The Best Ballad Intros - ©2002JCMarion

Earth Angel - The Penguins (Dootone). The original release (with the long piano intro) is the one. Label owner Dootsie Williams has claimed that he is on piano on this historic cut, others are not so sure. In any case whomever is the piano man on this original version, it is a classic intro to be sure. The signature sound of the R & B vocal groups of the mid fifties is the pounding piano chord triplets with 2/4 rhythm accompaniment in the classic G-Em-F-A7 pattern, and on this Dootone side the sound is presented without frills. This could be called the "sound that launched a thousand records" and this is the one that all budding pianists tried to copy during those formative years.

Tonight Kathleen - The Valentines (Old Town). A variation on the "Earth Angel" intro, this pattern features the "walking bass" figure so much a part of classic group recordings of the mid fifties. The piano-drums tempo taken at a slow blues pace leads into the wordless vocal intro by the group featuring falsetto warbling by Richard Barrett. The bass voice follows the piano figure and covers the "bottom" of the intro. The ending of the song features a fade out version of the intro and serves as an excellent framing device for this classic group recording.

Dear Lord - The Continentals (Whirlin Disc). The voices carry the intro this time on an ascending chime figure featuring all the voices in the group leading to the "answer me" falsetto plea. Entering into the main vocal chorus, the falsetto repeats the echoing sound and gives the song a seamless performance. Once again the ending (coda) echoes the intro for a perfect framing device making for a memorable recording.

Sunday Kind Of Love - The Harptones (Bruce). The big sound of the Hammond Organ (most probably by Raoul J. Cita) gives the song an atmospheric "church" sound that leads into the vocal intro by the group showcasing the Harptones great harmony. This leads to singer Willie Winfield and his hesitating segue into the first chorus providing one of the most recognizable intros ever recorded in the history of this musical style. It remains timeless and will survive wherever and whenever music is played.

Florence and Love No One But You - The Paragons (Winley). Both tunes are very similar in that they feature right at the start the unique falsetto voice of Julian McMichael set against the voices of harmony from the rest of the group. The treatment given to "Florence" is a bit more dramatic, but both move to the jump start of the R & B flavored "heavy stride" style of piano featured on many of the recordings by The Paragons (perhaps originated on The Penguins "Love Will Make Your Mind Go Wild" for Dootone a few years before). The falsetto vocals are a fine counterpoint to the bass heavy piano chords giving the records a stand-alone sound, one that makes them sides to remember.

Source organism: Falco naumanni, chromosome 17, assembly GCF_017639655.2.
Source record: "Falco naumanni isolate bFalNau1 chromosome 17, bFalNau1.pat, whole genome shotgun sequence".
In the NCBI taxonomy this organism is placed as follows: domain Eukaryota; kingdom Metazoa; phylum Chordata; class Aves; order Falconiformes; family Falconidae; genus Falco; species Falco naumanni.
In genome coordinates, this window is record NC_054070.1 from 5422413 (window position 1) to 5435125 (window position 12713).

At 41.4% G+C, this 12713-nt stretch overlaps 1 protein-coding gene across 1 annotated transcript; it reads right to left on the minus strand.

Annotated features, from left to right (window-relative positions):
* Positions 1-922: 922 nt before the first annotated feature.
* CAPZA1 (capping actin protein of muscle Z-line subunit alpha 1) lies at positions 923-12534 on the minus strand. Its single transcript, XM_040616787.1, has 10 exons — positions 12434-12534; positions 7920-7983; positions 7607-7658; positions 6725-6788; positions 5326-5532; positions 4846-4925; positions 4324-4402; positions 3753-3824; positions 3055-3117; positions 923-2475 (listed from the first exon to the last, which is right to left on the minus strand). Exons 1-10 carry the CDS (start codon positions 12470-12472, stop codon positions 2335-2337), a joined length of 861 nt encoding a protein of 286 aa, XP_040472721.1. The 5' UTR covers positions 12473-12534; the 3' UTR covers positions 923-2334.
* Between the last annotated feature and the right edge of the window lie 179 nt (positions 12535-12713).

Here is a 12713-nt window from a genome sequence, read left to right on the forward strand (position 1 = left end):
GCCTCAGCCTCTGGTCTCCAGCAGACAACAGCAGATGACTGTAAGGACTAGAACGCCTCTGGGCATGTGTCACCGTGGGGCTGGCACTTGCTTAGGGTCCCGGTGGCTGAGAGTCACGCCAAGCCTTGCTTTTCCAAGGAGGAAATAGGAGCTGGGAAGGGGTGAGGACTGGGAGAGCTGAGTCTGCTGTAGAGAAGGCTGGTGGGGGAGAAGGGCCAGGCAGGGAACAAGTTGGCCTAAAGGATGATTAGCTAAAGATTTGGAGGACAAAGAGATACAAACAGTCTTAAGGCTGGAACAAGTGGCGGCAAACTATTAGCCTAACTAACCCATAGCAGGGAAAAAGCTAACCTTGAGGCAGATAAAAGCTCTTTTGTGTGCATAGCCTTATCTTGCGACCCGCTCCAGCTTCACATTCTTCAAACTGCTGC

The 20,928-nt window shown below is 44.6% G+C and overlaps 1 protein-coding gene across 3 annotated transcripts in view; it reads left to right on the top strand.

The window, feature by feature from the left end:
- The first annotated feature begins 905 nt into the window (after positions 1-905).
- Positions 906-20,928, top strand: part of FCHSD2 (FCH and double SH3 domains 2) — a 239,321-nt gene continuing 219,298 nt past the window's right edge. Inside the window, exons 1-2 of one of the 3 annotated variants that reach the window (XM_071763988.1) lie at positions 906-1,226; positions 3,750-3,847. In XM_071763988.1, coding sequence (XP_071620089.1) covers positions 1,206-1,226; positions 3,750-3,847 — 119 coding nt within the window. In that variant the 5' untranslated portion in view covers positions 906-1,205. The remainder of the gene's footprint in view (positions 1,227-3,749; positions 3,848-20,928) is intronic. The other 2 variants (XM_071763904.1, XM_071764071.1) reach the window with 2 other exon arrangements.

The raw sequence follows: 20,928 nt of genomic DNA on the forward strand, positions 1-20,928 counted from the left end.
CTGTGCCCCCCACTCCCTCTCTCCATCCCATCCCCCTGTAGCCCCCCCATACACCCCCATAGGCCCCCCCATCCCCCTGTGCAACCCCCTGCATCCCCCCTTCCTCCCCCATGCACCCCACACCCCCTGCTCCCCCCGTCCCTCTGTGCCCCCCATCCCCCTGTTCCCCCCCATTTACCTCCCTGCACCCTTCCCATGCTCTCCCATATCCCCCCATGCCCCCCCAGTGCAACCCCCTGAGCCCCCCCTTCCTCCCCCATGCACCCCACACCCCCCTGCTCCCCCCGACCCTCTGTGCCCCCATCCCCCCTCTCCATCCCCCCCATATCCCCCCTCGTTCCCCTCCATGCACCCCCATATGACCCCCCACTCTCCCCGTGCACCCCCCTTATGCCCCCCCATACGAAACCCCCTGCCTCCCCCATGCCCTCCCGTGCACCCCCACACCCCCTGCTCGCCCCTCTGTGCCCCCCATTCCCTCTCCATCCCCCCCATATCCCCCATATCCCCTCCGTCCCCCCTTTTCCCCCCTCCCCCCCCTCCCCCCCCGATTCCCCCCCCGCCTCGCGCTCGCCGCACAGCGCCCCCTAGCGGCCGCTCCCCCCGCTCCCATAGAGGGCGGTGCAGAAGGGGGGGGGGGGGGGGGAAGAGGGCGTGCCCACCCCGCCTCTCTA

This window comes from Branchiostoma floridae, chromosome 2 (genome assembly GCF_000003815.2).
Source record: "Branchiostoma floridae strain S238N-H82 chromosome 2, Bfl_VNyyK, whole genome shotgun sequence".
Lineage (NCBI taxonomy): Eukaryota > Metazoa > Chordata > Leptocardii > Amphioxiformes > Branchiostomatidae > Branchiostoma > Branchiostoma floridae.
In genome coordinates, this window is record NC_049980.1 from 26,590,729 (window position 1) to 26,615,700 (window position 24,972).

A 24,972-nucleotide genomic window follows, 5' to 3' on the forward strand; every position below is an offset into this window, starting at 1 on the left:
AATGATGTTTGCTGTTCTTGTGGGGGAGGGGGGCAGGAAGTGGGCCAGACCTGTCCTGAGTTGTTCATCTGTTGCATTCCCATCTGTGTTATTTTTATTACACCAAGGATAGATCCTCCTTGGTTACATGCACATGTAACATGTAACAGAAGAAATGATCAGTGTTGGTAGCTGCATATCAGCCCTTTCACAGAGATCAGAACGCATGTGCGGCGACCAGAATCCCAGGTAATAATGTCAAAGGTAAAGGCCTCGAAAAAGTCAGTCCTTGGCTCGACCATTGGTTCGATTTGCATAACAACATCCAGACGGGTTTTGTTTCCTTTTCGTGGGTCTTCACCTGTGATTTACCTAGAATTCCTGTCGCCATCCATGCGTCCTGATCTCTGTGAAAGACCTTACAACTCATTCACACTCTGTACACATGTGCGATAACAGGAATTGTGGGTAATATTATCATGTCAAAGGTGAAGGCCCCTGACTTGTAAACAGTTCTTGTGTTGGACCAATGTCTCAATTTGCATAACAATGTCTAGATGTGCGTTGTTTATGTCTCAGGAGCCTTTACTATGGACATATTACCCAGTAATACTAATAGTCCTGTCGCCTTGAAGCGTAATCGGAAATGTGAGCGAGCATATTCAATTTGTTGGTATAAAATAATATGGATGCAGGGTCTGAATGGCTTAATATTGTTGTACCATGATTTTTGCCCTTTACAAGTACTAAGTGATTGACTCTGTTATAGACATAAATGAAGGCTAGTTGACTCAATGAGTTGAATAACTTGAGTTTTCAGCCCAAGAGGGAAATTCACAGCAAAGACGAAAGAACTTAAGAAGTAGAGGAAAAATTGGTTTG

Ghost Of A Chance - The Solitaires (Old Town). Here is an earlier example of the dramatic use of falsetto singing by an R & B vocal group in this classic tune. This song has the maximum amount of what is referred to as "atmosphere" on a recording. The chord change after the intro leads into the main vocal chorus which is given a superb reading by this talented New York group. Once again the intro is repeated as a final piece providing the framing of the song.

You Are - The Cadillacs (Josie). This intro is a puzzle which plays a bit of a joke on the listener. It features an instrumental intro by the Jessie Powell group in a style that sounds like a throwback to the days of the big bands, certainly not an R & B showcase in any stretch of the imagination. Instead of a mellow vocalist leading into a song such as "The Very Thought Of You" or "I Didn't Know What Time It Was", the group leads in with Earl Carroll fronting the four part harmony of the group. Without using the pounding piano triplets or heavy rhythmic backbeat, the group does justice to the song.

Seven Wonders Of The World (also known as Wonder Of The World ) - The Keytones (Savoy). The group declares that the person in question on the lyrics of the song is one of the wonders of the world, to which a wordless falsetto figure sung solo without backup of any kind, leads to the main instrument of accompaniment (a guitar this time). The song is a dramatic straight forward declaration counting the seven ways to one's heart and soul.

Ship Of Love - The Nutmegs (Herald). This was just a perfect scene setter done in early 1955. The "I Cover The Waterfront" feel does justice to the song in every way imaginable. The sound of the water against the hull of the ship, the clanging and lonely bell on the buoy, and the speaker rattling fog horn, all set the stage for Leroy Griffin's heartfelt and plaintive vocal. The lyrics about "spending the nights on the lonely sea" say it all as a perfect follow to this classic intro.

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